Aftermath of a Baghdad bombing: a reporter's view

One day after a bombing killed 135 people in Baghdad's predominantly Shiite Sadriya market, correspondent Sam Dagher visited the market.

The most striking image, for me, was the old lady. She was wrapped in a black abaya, wandering through the wreckage of charred buses and mangled vehicles. She kept repeating: "This is doomsday. God is greatest."

I also saw utter anger and disbelief among the residents and shopkeepers. Government officials I had reached by telephone and heard on state television earlier in the day insisted that the capital's security plan was still on track, despite suffering the biggest breach since it was launched in mid-February.

The US and Iraqi forces may have reduced sectarian street fighting. But Al Qaeda is making its presence felt with major bombings. And the Iraqi government's comments only served to highlight the widening disconnect between the government based inside the well-guarded Green Zone and its people in what is commonly referred to by Westerners as the Red Zone.

At the open-air food market, I saw Iraqis desperately clutching to shreds of normalcy.

I entered Sadriya with my Iraqi colleagues through a pedestrian-only section that had been barricaded on both ends after a bombing on Feb. 3 that killed 137 people. The hustle and bustle resembled similar working-class markets I've seen in Amman, Cairo, or Damascus.

Vendors were hawking fresh lettuce, radishes, and tomatoes heaped up on wooden carts. Inside the arcades on both sides of the street, raw meat hung in the windows of butcher shops, pastry shops displayed enormous trays of syrup-drenched sweets, and the smell of grilled kabobs wafted from the many restaurants.

I saw defiant banners signed by the local branch office of radical Shiite cleric Moqtada al-Sadr. Construction laborers were back working Thursday, rebuilding shops destroyed in February's bombing.

In one shop, Abu Ali was busy preparing round meat balls known as kubbah.

"What happened yesterday was a catastrophe. The security plan is working in some areas of the city, but not here," he told me. "But I must work to feed my children; we have no other source of income."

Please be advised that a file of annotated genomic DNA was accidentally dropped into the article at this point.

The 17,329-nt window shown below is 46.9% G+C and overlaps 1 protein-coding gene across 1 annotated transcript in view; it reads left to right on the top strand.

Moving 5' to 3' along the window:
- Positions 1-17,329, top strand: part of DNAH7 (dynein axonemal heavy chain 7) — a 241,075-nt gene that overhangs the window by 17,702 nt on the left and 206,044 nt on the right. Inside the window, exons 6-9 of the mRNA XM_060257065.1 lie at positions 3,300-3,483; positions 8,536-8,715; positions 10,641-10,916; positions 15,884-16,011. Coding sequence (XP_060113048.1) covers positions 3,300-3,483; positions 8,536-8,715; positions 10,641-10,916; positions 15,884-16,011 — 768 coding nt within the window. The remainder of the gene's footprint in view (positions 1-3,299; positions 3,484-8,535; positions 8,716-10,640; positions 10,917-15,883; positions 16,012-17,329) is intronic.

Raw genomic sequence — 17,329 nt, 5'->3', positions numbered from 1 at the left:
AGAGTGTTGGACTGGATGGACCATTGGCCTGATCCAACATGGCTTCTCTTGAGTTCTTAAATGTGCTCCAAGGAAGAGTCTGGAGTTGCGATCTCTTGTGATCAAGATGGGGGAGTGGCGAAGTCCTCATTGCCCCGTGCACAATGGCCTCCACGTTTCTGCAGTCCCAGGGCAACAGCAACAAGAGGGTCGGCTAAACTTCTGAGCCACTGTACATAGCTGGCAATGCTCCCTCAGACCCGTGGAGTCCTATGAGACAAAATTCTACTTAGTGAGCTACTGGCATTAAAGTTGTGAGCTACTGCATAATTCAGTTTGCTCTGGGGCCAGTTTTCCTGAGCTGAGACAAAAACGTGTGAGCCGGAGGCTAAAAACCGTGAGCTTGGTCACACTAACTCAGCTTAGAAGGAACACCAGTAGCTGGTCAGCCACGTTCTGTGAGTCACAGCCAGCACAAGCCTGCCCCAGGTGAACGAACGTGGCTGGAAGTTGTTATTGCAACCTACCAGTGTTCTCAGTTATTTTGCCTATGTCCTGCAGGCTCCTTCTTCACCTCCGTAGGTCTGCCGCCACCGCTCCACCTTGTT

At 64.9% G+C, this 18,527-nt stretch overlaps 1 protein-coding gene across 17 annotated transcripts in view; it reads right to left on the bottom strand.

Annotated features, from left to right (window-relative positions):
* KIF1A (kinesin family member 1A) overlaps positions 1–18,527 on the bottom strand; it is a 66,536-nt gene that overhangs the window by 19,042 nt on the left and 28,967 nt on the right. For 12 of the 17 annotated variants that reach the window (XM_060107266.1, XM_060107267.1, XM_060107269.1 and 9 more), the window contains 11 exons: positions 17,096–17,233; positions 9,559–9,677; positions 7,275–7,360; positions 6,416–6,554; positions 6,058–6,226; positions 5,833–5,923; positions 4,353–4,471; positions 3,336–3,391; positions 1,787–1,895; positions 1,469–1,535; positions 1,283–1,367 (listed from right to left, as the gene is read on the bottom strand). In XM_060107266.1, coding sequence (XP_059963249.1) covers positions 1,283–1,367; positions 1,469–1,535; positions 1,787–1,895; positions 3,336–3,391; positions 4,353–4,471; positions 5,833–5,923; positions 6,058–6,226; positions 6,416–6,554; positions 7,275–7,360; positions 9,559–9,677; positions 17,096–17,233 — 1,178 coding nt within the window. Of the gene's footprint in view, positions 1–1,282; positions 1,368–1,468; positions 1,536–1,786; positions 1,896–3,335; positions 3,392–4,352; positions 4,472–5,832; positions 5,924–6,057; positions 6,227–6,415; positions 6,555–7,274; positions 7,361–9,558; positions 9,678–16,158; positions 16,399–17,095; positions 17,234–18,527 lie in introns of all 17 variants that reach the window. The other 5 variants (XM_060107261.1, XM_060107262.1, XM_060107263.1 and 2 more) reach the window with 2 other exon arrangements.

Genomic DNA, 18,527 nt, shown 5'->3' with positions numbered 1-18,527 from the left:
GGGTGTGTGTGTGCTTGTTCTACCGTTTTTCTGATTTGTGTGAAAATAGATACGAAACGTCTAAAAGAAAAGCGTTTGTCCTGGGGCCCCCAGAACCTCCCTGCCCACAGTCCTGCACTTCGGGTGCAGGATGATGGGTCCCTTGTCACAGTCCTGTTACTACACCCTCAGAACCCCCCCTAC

His business partner Abu Jassim nodded in agreement. He had been through this once already. He pulled his shirt back, displaying wounds on his shoulder sustained in the February bombing.

At the end of the street and beyond white-painted barricades, I stepped into a panorama of destruction.

The entire square was covered in soot, and hundreds of people were gathered around a crater. Behind them, there was an outer ring of burned car and bus skeletons. Revered Shiite leaders, Imam Hussein and the Grand Ayatollah Ali al-Sistani, stared down from giant posters on the walls.

Most of those killed Wednesday were laborers working in the market, pushing carts and running errands. They had boarded buses that were going to transport them home after a hard day's work. Most were going back to Jameela, a neighborhood within the Sadr City slum. They earned on average 10,000 dinars ($8) a day.

I walked past the crater crowd and into one of the destroyed shops on one side of the square, known to most as Al Nahda.

Jaber Saleh, an elderly bespectacled man, sobbed as he sat amid the ruins of his hardware store. His door was reduced to a surreal sculpture of twisted metal. Emptied boxes of nails and dented gallon paint cans were scattered on the floor.